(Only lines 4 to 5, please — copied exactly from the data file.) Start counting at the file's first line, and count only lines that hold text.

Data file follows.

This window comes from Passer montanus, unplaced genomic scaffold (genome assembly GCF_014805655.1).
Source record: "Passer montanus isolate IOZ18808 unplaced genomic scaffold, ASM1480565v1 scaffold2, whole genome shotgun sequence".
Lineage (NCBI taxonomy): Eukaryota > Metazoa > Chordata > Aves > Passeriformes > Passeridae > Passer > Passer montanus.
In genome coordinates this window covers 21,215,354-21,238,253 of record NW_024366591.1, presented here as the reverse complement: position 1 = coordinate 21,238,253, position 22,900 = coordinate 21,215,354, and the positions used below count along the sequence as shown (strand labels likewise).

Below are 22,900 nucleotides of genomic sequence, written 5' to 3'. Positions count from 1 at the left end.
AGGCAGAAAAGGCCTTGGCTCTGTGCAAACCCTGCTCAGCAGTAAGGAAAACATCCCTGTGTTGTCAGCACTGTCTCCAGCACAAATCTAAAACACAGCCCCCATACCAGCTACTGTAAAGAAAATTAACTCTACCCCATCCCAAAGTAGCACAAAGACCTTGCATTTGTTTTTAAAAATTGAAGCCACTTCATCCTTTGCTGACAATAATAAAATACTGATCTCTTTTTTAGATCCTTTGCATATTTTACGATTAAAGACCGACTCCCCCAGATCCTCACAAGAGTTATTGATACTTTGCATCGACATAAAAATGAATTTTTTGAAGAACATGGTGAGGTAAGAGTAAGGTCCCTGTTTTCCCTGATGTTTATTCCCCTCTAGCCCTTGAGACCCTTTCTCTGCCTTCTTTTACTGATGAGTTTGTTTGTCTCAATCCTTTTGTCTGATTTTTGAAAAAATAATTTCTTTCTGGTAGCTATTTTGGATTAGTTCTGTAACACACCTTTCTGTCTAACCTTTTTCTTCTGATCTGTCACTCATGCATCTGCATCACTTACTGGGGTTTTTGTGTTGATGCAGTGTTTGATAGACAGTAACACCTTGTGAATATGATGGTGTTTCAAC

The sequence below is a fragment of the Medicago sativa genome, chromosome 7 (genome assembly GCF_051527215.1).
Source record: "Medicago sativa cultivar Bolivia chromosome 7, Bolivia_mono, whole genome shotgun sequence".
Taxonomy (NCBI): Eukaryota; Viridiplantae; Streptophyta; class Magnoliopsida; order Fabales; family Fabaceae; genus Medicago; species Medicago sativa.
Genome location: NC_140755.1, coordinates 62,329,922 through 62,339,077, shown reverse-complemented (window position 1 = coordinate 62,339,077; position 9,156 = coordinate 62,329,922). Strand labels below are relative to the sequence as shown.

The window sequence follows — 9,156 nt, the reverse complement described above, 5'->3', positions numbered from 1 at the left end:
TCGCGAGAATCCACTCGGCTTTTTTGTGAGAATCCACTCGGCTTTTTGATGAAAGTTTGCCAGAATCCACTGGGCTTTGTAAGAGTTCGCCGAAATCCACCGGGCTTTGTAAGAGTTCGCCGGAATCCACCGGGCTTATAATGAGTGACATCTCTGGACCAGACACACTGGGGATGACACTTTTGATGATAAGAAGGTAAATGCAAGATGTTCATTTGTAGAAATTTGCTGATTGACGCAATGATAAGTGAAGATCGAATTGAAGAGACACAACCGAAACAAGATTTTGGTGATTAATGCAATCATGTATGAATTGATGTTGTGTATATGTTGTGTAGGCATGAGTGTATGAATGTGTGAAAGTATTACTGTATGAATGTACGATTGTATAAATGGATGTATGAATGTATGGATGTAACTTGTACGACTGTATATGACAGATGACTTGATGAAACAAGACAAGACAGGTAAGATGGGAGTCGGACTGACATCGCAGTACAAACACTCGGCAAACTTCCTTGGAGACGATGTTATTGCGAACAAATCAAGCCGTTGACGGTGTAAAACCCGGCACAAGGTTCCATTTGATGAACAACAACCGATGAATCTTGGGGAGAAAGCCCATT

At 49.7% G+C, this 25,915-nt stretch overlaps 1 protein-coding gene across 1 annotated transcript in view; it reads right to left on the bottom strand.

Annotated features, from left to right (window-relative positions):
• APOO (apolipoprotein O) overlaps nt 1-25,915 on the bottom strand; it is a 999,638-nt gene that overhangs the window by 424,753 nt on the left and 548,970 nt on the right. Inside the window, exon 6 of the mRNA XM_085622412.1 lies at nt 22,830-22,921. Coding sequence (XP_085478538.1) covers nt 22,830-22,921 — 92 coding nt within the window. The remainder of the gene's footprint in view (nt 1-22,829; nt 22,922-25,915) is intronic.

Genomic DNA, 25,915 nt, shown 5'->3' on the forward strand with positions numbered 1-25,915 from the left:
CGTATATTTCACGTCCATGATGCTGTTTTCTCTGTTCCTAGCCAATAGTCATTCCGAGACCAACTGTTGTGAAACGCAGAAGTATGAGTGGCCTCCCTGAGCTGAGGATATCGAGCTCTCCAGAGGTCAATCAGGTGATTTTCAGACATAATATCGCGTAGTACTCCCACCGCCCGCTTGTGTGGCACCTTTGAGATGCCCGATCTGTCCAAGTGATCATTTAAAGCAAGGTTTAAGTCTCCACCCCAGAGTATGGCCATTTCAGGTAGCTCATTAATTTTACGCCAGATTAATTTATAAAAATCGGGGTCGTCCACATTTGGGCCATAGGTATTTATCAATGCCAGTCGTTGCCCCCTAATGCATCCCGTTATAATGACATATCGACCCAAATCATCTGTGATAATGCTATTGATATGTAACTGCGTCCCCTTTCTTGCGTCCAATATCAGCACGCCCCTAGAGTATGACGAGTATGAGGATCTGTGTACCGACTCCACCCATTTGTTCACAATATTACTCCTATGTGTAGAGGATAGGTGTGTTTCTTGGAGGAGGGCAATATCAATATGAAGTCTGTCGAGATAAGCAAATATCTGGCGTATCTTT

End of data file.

In genome coordinates this window covers 21,215,354-21,238,253 of record NW_024366591.1, presented here as the reverse complement: position 1 = coordinate 21,238,253, position 22,900 = coordinate 21,215,354, and the positions used below count along the sequence as shown (strand labels likewise).

Below are 22,900 nucleotides of genomic sequence, written 5' to 3'. Positions count from 1 at the left end.